TRON 2.0 was announced along with a movie version of it. The script went into its third draft before it was cancelled, though the game survived. With the release of TRON: Legacy and its game counterpart TRON: Evolution, Tron 2.0 is now no longer canon in the main movie series timeline; both titles explicitly contradict the events of this game.
In the movie TRON, the character Kevin Flynn created tanks for his games, and used the password "Reindeer Flotilla" to access them. In the game you run across some of these tanks, but the developers of the game apparently did not read the screen from the film carefully, as the password used to access them in the game is "Reindeer Tortilla". Additionally, the default multiplayer server password is "reindeerflotilla".
The ICP units will sometimes utter the phrase "scuzzy wares" while they are hunting for your character. This is taken directly from the original movie; Flynn says the same thing out of frustration early in the film. The phrase is probably a combination of the the computer terms SCSI and warez, and makes no sense when used together, although to a casual listener it sounds a legitimate replacement for a cuss word or an insult.
The game was developed with the Lithtech engine. Monolith designers collaborated with nVidia to produce the glowing effect. While the game works with all DirectX 9 compliant cards, The owners of nVidia FX-class cards are able to see the TRON glow from the original movie. Also, the futurist Syd Mead was brought on as a consultant to re-design the famous light cycles. He designed the original light cycles as well. Syd has worked on Blade Runner, Aliens, and numerous other films.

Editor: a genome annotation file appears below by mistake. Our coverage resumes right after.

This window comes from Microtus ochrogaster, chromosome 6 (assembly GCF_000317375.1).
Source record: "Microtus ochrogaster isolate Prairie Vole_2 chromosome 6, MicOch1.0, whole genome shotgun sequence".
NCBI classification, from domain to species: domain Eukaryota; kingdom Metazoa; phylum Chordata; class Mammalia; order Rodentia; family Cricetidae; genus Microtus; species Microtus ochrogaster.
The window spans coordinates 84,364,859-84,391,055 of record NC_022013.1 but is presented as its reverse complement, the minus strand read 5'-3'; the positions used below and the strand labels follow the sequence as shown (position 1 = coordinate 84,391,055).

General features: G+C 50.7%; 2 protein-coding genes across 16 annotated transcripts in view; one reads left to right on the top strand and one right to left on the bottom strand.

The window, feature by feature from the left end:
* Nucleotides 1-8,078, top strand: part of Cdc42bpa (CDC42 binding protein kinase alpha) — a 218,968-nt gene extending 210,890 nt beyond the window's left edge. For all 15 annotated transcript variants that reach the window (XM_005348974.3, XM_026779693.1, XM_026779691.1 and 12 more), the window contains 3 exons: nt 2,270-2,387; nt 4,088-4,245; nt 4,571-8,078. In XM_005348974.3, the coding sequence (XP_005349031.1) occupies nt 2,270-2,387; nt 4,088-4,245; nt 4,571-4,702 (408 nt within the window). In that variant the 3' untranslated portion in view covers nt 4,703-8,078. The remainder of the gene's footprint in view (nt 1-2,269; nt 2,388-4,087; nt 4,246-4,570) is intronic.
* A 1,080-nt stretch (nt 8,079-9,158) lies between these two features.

- Computer Games Magazine
- March 2004 - #4 Game of the Year in the “Best of 2003” Awards
- Computer Gaming World
- March 2004 (Issue #236) – Best Use of License of the Year
- 2003 – #9 PC Game of the Year
- 2003 - Best Original Storyline of the Year (PC)
Related Sites +
TRON 2.0 Unofficial FAQ
TRON 2.0 Unofficial FAQ v1.0: A guide to the TRON 2.0 game from Monolith Productions and Buena Vista Games (Disney), providing background story, hints and tips, troubleshooting advice, walkthroughs, and more.
Upgrade to New Adventures
An Apple Games article about the Macintosh version of <em>Tron 2.0</em>, with commentary being provided by Designer Syd Mead (April, 2004).
Visual Walkthroughs - Tron 2.0
A nice walkthrough of the game shown visually with screenshots.
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Contributors to this Entry
Game added by The Ring Hawk.
Game added August 27th, 2003. Last modified September 24th, 2023.